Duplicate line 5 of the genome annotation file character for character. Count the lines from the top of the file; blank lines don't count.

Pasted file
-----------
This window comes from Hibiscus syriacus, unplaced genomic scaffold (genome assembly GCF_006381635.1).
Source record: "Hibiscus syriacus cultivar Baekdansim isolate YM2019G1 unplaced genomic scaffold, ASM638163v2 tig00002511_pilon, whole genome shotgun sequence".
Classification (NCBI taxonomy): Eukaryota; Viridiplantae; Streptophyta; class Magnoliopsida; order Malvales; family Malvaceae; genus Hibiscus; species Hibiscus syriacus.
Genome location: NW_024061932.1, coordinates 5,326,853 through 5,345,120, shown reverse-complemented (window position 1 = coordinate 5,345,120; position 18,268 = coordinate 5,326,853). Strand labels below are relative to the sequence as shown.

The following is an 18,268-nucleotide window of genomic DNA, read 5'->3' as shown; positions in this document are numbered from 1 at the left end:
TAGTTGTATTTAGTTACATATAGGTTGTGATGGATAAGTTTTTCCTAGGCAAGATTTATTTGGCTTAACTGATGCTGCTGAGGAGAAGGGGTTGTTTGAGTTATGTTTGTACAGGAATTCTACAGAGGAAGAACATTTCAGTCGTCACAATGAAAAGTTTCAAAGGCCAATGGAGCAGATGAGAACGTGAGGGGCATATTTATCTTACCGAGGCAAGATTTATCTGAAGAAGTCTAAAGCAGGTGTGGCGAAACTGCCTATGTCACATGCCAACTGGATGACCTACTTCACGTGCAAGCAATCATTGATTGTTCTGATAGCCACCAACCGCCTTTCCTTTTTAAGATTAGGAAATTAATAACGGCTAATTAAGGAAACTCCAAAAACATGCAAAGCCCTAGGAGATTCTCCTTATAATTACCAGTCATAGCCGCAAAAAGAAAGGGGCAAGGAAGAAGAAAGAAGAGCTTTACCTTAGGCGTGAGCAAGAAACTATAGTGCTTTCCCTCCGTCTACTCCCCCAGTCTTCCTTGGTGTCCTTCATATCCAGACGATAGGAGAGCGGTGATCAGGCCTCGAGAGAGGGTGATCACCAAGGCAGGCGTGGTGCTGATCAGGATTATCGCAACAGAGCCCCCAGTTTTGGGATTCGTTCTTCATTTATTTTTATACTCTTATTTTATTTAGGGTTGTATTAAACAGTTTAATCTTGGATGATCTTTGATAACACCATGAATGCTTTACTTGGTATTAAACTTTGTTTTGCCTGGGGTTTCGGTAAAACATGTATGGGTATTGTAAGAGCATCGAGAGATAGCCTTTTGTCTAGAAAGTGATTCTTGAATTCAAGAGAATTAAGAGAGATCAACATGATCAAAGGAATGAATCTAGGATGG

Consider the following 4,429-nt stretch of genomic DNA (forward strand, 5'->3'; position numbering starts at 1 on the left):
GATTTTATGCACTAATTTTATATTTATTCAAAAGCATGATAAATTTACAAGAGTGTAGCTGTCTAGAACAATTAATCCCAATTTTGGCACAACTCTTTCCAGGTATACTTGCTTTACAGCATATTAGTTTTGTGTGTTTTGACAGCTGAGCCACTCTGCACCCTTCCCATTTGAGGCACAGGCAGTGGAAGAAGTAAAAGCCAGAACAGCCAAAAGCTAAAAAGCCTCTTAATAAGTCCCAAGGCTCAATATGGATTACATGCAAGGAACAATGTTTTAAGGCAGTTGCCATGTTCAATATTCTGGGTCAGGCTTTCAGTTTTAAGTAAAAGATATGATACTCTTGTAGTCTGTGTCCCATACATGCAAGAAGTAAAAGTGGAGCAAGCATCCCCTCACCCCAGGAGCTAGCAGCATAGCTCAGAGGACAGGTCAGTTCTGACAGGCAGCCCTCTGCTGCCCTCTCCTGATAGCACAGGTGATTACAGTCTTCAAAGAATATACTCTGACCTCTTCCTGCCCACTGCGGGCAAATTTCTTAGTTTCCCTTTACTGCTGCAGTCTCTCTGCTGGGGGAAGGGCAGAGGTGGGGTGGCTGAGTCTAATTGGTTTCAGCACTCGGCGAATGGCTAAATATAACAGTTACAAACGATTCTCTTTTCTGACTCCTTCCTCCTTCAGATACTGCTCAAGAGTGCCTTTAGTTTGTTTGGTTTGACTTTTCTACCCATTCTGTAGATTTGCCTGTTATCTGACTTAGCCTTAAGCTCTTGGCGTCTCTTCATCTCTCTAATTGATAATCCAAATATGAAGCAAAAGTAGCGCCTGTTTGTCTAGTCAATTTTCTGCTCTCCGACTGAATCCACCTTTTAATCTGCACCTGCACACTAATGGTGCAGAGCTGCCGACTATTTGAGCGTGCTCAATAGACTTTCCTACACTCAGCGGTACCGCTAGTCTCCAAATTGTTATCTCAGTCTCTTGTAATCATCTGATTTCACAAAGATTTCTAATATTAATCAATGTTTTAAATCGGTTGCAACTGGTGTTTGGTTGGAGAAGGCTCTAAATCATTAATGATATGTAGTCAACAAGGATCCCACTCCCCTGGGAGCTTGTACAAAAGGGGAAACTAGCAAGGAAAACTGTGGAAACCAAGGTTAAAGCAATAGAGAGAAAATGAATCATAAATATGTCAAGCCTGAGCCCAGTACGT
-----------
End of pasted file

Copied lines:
The following is an 18,268-nucleotide window of genomic DNA, read 5'->3' as shown; positions in this document are numbered from 1 at the left end: